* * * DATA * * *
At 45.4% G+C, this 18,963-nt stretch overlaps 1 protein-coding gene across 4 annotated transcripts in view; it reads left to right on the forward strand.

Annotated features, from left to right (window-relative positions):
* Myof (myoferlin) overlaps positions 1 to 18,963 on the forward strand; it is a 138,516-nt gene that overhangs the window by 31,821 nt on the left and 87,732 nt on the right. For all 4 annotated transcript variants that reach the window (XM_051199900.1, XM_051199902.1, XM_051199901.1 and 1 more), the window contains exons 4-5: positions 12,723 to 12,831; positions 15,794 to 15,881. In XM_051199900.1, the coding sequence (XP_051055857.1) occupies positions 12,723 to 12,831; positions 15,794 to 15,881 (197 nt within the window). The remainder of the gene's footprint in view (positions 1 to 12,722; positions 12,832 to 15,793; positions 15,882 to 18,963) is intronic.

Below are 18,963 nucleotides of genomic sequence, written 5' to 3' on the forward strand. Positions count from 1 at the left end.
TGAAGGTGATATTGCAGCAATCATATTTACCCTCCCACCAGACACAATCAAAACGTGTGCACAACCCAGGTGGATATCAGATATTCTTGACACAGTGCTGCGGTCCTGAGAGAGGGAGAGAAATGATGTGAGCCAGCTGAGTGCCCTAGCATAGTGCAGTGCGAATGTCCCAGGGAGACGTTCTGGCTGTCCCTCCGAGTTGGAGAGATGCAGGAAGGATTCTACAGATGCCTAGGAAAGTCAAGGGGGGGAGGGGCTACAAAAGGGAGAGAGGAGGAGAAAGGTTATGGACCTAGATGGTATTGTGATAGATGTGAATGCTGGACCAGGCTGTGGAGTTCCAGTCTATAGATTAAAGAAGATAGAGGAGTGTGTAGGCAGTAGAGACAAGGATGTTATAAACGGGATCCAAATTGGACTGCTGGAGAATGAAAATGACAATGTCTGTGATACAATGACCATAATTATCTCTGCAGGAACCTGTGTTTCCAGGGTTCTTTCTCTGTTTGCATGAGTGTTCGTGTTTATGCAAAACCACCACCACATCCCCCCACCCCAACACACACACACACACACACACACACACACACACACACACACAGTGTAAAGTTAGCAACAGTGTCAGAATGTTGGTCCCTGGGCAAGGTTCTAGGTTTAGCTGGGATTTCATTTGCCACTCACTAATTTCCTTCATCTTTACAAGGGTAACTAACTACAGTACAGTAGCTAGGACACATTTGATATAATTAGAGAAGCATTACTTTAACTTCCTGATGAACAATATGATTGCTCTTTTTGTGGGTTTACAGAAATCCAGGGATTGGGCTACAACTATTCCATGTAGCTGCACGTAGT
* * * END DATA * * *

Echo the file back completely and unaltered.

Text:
At 45.4% G+C, this 18,963-nt stretch overlaps 1 protein-coding gene across 4 annotated transcripts in view; it reads left to right on the forward strand.

Annotated features, from left to right (window-relative positions):
* Myof (myoferlin) overlaps positions 1 to 18,963 on the forward strand; it is a 138,516-nt gene that overhangs the window by 31,821 nt on the left and 87,732 nt on the right. For all 4 annotated transcript variants that reach the window (XM_051199900.1, XM_051199902.1, XM_051199901.1 and 1 more), the window contains exons 4-5: positions 12,723 to 12,831; positions 15,794 to 15,881. In XM_051199900.1, the coding sequence (XP_051055857.1) occupies positions 12,723 to 12,831; positions 15,794 to 15,881 (197 nt within the window). The remainder of the gene's footprint in view (positions 1 to 12,722; positions 12,832 to 15,793; positions 15,882 to 18,963) is intronic.

Below are 18,963 nucleotides of genomic sequence, written 5' to 3' on the forward strand. Positions count from 1 at the left end.
TGAAGGTGATATTGCAGCAATCATATTTACCCTCCCACCAGACACAATCAAAACGTGTGCACAACCCAGGTGGATATCAGATATTCTTGACACAGTGCTGCGGTCCTGAGAGAGGGAGAGAAATGATGTGAGCCAGCTGAGTGCCCTAGCATAGTGCAGTGCGAATGTCCCAGGGAGACGTTCTGGCTGTCCCTCCGAGTTGGAGAGATGCAGGAAGGATTCTACAGATGCCTAGGAAAGTCAAGGGGGGGAGGGGCTACAAAAGGGAGAGAGGAGGAGAAAGGTTATGGACCTAGATGGTATTGTGATAGATGTGAATGCTGGACCAGGCTGTGGAGTTCCAGTCTATAGATTAAAGAAGATAGAGGAGTGTGTAGGCAGTAGAGACAAGGATGTTATAAACGGGATCCAAATTGGACTGCTGGAGAATGAAAATGACAATGTCTGTGATACAATGACCATAATTATCTCTGCAGGAACCTGTGTTTCCAGGGTTCTTTCTCTGTTTGCATGAGTGTTCGTGTTTATGCAAAACCACCACCACATCCCCCCACCCCAACACACACACACACACACACACACACACACACACACACACACAGTGTAAAGTTAGCAACAGTGTCAGAATGTTGGTCCCTGGGCAAGGTTCTAGGTTTAGCTGGGATTTCATTTGCCACTCACTAATTTCCTTCATCTTTACAAGGGTAACTAACTACAGTACAGTAGCTAGGACACATTTGATATAATTAGAGAAGCATTACTTTAACTTCCTGATGAACAATATGATTGCTCTTTTTGTGGGTTTACAGAAATCCAGGGATTGGGCTACAACTATTCCATGTAGCTGCACGTAGT